He sucked in his breath suddenly and his eyes went rapidly over her. He took a quick step toward her as though to put a hand on her arm but she twisted away from him, and before the hate in her eyes his face hardened.
“Indeed!” he said coolly. “Well, who’s the happy father? Ashley?”
She clutched the newel post until the ears of the carved lion dug with sudden pain into her palm. Even she who knew him so well had not anticipated this insult. Of course, he was joking but there were some jokes too monstrous to be borne. She wanted to rake her sharp nails across his eyes and blot out that queer light in them.
“Damn you!” she began, her voice shaking with sick rage. “You — you know it’s yours. And I don’t want it any more than you do. No — no woman would want the children of a cad like you. I wish — Oh, God, I wish it was anybody’s baby but yours!”
She saw his swarthy face change suddenly, anger and something she could not analyze making it twitch as though stung.
“There!” she thought in a hot rage of pleasure. “There! I’ve hurt him now!”
But the old impassive mask was back across his face and he stroked one side of his mustache.
“Cheer up,” he said, turning from her and starting up the stairs, “maybe you’ll have a miscarriage.”
For a dizzy moment she thought what childbearing meant, the nausea that tore her, the tedious waiting, the thickening of her figure, the hours of pain. Things no man could ever realize. And he dared to joke. She would claw him. Nothing but the sight of blood upon his dark face would ease this pain in her heart. She lunged for him, swift as a cat, but with a light startled movement, he sidestepped, throwing up his arm to ward her off. She was standing on the edge of the freshly waxed top step, and as her arm with the whole weight of her body behind it, struck his out-thrust arm, she lost her balance. She made a wild clutch for the newel post and missed it. She went down the stairs backwards, feeling a sickening dart of pain in her ribs as she landed. And, too dazed to catch herself, she rolled over and over to the bottom of the flight.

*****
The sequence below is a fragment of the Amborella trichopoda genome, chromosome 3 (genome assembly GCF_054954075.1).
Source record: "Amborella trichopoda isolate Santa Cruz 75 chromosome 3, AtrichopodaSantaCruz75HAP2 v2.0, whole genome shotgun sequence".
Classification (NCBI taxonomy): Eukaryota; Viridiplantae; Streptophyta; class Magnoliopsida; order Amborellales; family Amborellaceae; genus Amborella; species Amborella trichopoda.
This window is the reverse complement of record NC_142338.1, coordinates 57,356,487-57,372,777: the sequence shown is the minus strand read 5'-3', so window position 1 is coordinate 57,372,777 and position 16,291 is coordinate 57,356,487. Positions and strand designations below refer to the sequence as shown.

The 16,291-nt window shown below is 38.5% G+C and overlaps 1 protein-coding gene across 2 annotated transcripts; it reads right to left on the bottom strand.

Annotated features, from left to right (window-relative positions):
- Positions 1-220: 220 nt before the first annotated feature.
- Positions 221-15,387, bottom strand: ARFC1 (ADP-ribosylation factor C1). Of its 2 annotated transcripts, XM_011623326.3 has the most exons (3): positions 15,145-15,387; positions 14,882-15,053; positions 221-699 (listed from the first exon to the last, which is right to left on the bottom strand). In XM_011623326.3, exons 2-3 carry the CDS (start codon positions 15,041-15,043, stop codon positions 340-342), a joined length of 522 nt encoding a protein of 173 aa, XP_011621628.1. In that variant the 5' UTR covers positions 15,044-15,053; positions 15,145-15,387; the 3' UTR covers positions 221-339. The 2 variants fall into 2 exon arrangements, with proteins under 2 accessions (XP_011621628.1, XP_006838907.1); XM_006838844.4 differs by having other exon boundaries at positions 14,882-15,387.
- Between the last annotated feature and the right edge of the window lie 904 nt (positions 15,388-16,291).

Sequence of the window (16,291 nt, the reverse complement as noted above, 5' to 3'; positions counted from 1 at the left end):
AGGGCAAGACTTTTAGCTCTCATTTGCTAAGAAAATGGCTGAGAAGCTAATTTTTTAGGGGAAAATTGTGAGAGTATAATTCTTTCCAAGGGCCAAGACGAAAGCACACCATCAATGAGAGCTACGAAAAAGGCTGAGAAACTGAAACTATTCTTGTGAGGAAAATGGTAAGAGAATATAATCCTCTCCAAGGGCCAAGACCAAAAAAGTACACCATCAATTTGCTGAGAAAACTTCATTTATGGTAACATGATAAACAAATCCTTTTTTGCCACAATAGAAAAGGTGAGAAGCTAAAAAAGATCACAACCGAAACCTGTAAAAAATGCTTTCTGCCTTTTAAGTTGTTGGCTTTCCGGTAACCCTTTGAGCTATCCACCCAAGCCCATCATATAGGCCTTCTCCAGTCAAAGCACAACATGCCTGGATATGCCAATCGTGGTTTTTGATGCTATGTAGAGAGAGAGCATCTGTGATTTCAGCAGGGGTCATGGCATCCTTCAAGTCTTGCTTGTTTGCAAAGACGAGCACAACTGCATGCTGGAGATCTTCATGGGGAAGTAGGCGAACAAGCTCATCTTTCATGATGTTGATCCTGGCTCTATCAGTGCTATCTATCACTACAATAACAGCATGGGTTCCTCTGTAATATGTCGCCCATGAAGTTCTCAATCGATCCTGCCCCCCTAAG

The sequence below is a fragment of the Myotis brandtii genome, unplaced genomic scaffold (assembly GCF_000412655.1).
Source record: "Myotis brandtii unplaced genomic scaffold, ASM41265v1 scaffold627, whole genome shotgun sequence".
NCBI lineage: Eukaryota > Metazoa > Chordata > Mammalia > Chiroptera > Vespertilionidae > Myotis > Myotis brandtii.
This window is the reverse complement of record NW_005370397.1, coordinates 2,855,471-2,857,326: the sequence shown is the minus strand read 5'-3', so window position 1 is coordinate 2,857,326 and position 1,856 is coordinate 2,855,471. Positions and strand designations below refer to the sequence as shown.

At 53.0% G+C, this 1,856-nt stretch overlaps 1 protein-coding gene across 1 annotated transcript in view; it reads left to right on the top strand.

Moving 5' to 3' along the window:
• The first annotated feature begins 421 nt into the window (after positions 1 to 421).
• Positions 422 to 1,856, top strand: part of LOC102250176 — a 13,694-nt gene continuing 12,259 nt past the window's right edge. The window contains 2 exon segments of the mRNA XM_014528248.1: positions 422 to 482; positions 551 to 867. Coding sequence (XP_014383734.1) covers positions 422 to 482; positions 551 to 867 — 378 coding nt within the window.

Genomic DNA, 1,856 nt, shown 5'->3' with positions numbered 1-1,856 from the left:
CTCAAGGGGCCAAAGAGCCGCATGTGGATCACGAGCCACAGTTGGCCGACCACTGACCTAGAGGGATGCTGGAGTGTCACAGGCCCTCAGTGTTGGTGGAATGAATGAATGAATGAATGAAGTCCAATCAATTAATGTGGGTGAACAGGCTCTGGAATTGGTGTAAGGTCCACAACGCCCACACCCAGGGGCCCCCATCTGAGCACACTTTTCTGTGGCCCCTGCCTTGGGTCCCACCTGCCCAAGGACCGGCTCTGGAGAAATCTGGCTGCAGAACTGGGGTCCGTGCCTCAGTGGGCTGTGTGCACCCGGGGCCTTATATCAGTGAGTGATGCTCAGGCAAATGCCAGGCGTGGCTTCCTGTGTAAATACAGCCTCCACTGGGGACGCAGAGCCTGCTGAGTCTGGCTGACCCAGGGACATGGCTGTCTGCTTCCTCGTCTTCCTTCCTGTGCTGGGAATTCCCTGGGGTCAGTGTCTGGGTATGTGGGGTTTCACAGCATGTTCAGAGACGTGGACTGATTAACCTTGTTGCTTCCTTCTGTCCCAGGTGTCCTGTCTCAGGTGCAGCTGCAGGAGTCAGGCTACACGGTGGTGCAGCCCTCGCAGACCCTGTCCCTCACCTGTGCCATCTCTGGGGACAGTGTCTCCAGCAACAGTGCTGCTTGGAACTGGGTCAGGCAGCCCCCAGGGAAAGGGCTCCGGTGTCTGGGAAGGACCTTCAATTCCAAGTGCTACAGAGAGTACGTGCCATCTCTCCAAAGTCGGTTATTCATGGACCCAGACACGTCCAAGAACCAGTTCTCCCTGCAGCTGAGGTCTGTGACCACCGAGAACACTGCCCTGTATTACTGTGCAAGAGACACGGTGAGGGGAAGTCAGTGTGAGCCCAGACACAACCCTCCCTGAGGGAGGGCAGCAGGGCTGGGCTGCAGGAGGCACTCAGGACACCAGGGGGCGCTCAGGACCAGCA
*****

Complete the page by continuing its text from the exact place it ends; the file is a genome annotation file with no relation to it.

It was the first time Scarlett had ever been ill, except when she had her babies, and somehow those times did not count. She had not been forlorn and frightened then, as she was now, weak and pain racked and bewildered. She knew she was sicker than they dared tell her, feebly realized that she might die. The broken rib stabbed when she breathed, her bruised face and head ached and her whole body was given over to demons who plucked at her with hot pinchers and sawed on her with dull knives and left her, for short intervals, so drained of strength that she could not regain grip on herself before they returned. No, childbirth had not been like this. She had been able to eat hearty meals two hours after Wade and Ella and Bonnie had been born, but now the thought of anything but cool water brought on feeble nausea.
How easy it was to have a child and how painful not to have one! Strange, what a pang it had been even in her pain, to know that she would not have this child. Stranger still that it should have been the first child she really wanted. She tried to think why she wanted it but her mind was too tired. Her mind was too tired to think of anything except fear of death. Death was in the room and she had no strength to confront it, to fight it back and she was frightened. She wanted someone strong to stand by her and hold her hand and fight off death until enough strength came back for her to do her own fighting.
Rage had been swallowed up in pain and she wanted Rhett. But he was not there and she could not bring herself to ask for him.
Her last memory of him was how he looked as he picked her up in the dark hall at the bottom of the steps, his face white and wiped clean of all save hideous fear, his voice hoarsely calling for Mammy. And then there was a faint memory of being carried upstairs, before darkness came over her mind. And then pain and more pain and the room full of buzzing voices and Aunt Pittypat’s sobs and Dr. Meade’s brusque orders and feet that hurried on the stairs and tiptoes in the upper hall. And then like a blinding ray of lightning, the knowledge of death and fear that suddenly made her try to scream a name and the scream was only a whisper.
But that forlorn whisper brought instant response from somewhere in the darkness beside the bed and the soft voice of the one she called made answer in lullaby tones: “I’m here, dear. I’ve been right here all the time.”